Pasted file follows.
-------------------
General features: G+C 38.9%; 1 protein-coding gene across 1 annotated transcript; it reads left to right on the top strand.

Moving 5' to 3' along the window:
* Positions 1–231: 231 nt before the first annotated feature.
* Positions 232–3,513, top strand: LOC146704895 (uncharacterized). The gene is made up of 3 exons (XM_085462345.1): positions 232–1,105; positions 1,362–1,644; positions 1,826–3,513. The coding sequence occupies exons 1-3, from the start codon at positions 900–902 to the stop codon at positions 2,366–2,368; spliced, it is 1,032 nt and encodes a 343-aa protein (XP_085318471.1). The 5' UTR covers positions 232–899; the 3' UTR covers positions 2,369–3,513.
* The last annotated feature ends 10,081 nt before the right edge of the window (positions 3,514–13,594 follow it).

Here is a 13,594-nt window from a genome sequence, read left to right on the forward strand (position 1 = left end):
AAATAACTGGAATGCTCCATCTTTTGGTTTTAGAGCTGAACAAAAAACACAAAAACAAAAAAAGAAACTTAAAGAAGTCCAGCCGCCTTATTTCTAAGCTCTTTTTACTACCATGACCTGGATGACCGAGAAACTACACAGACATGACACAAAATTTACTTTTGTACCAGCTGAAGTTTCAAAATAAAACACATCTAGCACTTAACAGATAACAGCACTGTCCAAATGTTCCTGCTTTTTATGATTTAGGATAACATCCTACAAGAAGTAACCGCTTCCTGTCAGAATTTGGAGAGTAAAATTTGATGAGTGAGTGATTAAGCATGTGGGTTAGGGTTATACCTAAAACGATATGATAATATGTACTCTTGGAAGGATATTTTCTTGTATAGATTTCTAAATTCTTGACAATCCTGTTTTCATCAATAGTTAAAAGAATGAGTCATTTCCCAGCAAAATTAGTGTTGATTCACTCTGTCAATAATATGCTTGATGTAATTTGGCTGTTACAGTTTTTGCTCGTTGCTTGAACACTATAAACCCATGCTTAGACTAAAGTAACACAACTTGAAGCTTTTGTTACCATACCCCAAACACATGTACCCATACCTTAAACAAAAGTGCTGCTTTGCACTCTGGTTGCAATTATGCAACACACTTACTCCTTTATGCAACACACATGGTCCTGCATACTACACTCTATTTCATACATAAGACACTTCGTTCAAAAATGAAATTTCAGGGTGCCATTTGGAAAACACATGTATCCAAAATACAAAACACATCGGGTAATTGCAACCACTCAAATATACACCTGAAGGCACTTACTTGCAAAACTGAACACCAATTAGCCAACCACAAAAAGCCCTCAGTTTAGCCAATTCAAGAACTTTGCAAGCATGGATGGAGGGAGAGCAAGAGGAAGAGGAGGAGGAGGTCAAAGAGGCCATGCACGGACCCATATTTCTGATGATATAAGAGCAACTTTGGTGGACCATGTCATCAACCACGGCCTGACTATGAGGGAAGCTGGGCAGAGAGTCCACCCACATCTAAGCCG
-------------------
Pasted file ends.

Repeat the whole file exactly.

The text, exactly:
General features: G+C 38.9%; 1 protein-coding gene across 1 annotated transcript; it reads left to right on the top strand.

Moving 5' to 3' along the window:
* Positions 1–231: 231 nt before the first annotated feature.
* Positions 232–3,513, top strand: LOC146704895 (uncharacterized). The gene is made up of 3 exons (XM_085462345.1): positions 232–1,105; positions 1,362–1,644; positions 1,826–3,513. The coding sequence occupies exons 1-3, from the start codon at positions 900–902 to the stop codon at positions 2,366–2,368; spliced, it is 1,032 nt and encodes a 343-aa protein (XP_085318471.1). The 5' UTR covers positions 232–899; the 3' UTR covers positions 2,369–3,513.
* The last annotated feature ends 10,081 nt before the right edge of the window (positions 3,514–13,594 follow it).

Here is a 13,594-nt window from a genome sequence, read left to right on the forward strand (position 1 = left end):
AAATAACTGGAATGCTCCATCTTTTGGTTTTAGAGCTGAACAAAAAACACAAAAACAAAAAAAGAAACTTAAAGAAGTCCAGCCGCCTTATTTCTAAGCTCTTTTTACTACCATGACCTGGATGACCGAGAAACTACACAGACATGACACAAAATTTACTTTTGTACCAGCTGAAGTTTCAAAATAAAACACATCTAGCACTTAACAGATAACAGCACTGTCCAAATGTTCCTGCTTTTTATGATTTAGGATAACATCCTACAAGAAGTAACCGCTTCCTGTCAGAATTTGGAGAGTAAAATTTGATGAGTGAGTGATTAAGCATGTGGGTTAGGGTTATACCTAAAACGATATGATAATATGTACTCTTGGAAGGATATTTTCTTGTATAGATTTCTAAATTCTTGACAATCCTGTTTTCATCAATAGTTAAAAGAATGAGTCATTTCCCAGCAAAATTAGTGTTGATTCACTCTGTCAATAATATGCTTGATGTAATTTGGCTGTTACAGTTTTTGCTCGTTGCTTGAACACTATAAACCCATGCTTAGACTAAAGTAACACAACTTGAAGCTTTTGTTACCATACCCCAAACACATGTACCCATACCTTAAACAAAAGTGCTGCTTTGCACTCTGGTTGCAATTATGCAACACACTTACTCCTTTATGCAACACACATGGTCCTGCATACTACACTCTATTTCATACATAAGACACTTCGTTCAAAAATGAAATTTCAGGGTGCCATTTGGAAAACACATGTATCCAAAATACAAAACACATCGGGTAATTGCAACCACTCAAATATACACCTGAAGGCACTTACTTGCAAAACTGAACACCAATTAGCCAACCACAAAAAGCCCTCAGTTTAGCCAATTCAAGAACTTTGCAAGCATGGATGGAGGGAGAGCAAGAGGAAGAGGAGGAGGAGGTCAAAGAGGCCATGCACGGACCCATATTTCTGATGATATAAGAGCAACTTTGGTGGACCATGTCATCAACCACGGCCTGACTATGAGGGAAGCTGGGCAGAGAGTCCACCCACATCTAAGCCG